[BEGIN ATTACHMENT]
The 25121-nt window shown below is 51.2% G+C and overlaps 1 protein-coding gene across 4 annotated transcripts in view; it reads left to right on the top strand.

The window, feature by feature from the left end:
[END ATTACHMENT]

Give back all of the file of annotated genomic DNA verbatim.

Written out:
The 25121-nt window shown below is 51.2% G+C and overlaps 1 protein-coding gene across 4 annotated transcripts in view; it reads left to right on the top strand.

The window, feature by feature from the left end: